The overall reaction to the experience, as captured during the workshop and in subsequent feedback questionnaires, was very positive. Though it was noted that the actual knowledge of hitching itself was not necessarily particularly useful for co-operatives per se, the process of coming together through this had been valuable, that the 'meshing' of the two subjects in this manner had produced new and potentially useful insights. This is a particularly important conclusion because it explains the nature of contextual transposition as a process that is distinct from the use of analogies or metaphors. Analogies and metaphors suggest a structural 'homomorphism' (the preservation of certain structural characteristics) between different domains or contexts (Gentner 1983). But the identified value of the proposed process from the participants indicated a slightly different process: the transposition from one domain to another was not acting as a process for preserving useful structural characteristics, but rather was acting as a springboard for generating new or previously unobserved structures within a new context. An exercise in infrastructuring in itself.
Many of the participants suggested that the resilience cards were the most effective tools for reflection in the process. It was reported that the quotes drawn from the ethnographic research helped to open up conversation in a way that would probably have not been possible if they had simply been talking without such prompts. This observation may indicate the importance of grounding cultural transpositions into specific grounded instances (e.g. stories, pictures or objects) rather than solely using abstractions that are induced from a certain context (like 'time', 'risk' or 'reciprocity'). In parallel, this observation may also suggest that participants engaged with the intrinsic aspects and imperatives of hitchhiking rather than a collection of abstract concepts such as reciprocity, risk or time. In this way this 'sprint' experiment thus suggests that further fruitful study may be made of the way in which high-level abstract concepts may be interpreted and explored within specific contexts and then transposed into new domains as an inventive method for future making.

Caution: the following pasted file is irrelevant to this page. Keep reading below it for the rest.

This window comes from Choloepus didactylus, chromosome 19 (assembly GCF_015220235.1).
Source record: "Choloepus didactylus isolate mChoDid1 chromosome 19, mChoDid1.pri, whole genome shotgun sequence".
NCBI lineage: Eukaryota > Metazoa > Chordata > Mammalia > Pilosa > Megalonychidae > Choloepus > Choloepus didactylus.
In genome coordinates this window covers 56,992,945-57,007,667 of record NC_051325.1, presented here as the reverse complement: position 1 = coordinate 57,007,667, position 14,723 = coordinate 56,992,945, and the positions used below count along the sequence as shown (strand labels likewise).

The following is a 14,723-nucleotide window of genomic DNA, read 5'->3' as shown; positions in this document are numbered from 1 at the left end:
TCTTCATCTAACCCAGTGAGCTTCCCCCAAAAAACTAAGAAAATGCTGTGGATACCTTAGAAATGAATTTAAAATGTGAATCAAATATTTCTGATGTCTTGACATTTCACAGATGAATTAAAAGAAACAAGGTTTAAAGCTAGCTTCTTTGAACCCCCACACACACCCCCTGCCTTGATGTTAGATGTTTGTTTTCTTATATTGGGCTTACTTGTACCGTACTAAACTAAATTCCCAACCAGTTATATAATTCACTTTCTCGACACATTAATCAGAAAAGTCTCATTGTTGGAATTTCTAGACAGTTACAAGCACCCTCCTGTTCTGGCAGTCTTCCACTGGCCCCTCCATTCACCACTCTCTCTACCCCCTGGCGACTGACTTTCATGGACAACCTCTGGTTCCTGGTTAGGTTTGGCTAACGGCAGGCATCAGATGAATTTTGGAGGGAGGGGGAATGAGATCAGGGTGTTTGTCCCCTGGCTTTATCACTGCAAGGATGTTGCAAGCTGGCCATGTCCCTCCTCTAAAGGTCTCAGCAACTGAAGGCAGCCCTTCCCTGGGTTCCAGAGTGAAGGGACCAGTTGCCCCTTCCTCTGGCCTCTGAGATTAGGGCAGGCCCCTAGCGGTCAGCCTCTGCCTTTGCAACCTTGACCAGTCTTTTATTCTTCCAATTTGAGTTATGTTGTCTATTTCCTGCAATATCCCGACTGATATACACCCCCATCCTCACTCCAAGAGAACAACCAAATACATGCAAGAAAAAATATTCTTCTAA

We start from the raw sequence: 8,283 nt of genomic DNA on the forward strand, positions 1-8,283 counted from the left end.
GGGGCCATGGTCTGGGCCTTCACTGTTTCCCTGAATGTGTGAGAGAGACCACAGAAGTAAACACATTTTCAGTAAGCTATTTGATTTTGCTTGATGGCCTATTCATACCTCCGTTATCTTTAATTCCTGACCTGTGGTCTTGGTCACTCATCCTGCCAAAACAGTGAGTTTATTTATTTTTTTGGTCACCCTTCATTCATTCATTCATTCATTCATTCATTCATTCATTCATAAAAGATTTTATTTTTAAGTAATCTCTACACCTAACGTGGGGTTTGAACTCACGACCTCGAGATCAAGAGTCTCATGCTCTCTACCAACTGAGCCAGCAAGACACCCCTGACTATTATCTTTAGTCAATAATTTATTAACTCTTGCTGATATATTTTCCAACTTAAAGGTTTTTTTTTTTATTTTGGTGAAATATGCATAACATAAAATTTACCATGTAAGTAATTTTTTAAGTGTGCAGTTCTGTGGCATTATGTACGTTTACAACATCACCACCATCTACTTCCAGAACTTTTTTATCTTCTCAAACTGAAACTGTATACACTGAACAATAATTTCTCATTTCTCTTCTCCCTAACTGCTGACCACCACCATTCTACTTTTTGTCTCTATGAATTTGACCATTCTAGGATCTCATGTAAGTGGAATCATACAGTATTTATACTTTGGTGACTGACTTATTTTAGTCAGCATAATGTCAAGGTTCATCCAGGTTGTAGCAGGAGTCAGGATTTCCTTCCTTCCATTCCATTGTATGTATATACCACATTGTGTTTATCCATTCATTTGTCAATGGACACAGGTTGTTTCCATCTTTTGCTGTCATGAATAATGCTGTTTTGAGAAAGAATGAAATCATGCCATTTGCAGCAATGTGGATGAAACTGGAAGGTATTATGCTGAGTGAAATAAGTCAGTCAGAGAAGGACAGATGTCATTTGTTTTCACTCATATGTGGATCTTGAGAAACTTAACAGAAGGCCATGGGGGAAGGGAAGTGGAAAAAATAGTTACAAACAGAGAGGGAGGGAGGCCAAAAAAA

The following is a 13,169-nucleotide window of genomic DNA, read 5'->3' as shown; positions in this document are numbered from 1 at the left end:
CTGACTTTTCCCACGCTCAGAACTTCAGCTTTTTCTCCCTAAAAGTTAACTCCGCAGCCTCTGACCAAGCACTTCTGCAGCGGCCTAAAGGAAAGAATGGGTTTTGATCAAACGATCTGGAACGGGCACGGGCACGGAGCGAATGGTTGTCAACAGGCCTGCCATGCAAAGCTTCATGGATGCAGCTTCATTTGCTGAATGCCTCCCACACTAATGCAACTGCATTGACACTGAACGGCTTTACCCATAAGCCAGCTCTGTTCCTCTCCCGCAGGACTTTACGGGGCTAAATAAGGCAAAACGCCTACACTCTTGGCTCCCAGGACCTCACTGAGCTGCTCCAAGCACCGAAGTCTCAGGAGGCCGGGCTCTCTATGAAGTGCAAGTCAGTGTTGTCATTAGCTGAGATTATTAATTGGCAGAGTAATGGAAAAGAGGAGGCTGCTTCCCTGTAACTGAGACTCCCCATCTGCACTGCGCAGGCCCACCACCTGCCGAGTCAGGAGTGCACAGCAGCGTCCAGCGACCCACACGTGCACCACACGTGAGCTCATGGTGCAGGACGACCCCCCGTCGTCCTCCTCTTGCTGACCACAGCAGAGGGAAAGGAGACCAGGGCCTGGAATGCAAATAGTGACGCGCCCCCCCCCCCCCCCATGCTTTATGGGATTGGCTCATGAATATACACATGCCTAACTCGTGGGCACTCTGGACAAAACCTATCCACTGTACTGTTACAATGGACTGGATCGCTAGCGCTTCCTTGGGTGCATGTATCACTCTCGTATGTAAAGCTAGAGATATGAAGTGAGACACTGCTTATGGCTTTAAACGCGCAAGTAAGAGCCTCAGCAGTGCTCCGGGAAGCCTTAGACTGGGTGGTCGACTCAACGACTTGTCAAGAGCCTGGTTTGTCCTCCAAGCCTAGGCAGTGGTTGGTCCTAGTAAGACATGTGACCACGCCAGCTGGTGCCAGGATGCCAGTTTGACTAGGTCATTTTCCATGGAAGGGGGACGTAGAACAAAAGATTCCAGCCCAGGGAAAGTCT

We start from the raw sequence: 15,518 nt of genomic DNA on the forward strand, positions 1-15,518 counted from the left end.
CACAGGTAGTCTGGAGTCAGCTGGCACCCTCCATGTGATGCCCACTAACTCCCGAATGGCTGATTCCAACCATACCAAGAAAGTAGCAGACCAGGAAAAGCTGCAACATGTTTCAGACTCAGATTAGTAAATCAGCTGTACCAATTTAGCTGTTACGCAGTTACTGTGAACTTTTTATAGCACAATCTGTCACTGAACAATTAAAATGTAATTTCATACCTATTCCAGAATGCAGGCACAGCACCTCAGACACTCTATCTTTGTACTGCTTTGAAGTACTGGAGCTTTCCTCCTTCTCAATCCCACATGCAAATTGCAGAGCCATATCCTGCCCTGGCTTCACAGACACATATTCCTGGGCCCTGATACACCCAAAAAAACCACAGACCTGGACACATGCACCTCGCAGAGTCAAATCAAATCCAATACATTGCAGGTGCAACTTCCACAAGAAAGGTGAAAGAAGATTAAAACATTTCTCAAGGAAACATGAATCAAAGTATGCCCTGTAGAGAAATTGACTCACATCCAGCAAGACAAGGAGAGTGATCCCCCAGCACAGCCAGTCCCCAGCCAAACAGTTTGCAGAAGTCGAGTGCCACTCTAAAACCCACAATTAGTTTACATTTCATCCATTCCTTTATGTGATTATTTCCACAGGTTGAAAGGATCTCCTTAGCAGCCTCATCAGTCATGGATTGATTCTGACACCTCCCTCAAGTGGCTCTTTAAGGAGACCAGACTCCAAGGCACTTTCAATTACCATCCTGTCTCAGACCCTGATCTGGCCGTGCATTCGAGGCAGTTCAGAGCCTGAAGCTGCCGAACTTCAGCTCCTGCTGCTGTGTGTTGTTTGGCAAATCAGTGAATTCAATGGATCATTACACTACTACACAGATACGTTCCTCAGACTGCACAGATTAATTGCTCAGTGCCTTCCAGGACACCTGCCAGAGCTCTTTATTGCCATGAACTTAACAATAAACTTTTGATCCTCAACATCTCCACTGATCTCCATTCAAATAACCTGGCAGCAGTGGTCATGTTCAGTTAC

Exploitation Route A paper is being prepared for the 2015 Design Research Society Conference. This will allow the findings and methodological innovations detailed here to be disseminated further.
Sectors Agriculture, Food and Drink,Communities and Social Services/Policy,Creative Economy,Digital/Communication/Information Technologies (including Software),Education,Environment,Healthcare,Government, Democracy and Justice,Transport

Description The research provided an opportunity for the housing co-op members involved to meet each other, network and discuss issues related to such organizations.
First Year Of Impact 2015
Sector Other
Impact Types Cultural,Societal

Title Contextual Transposition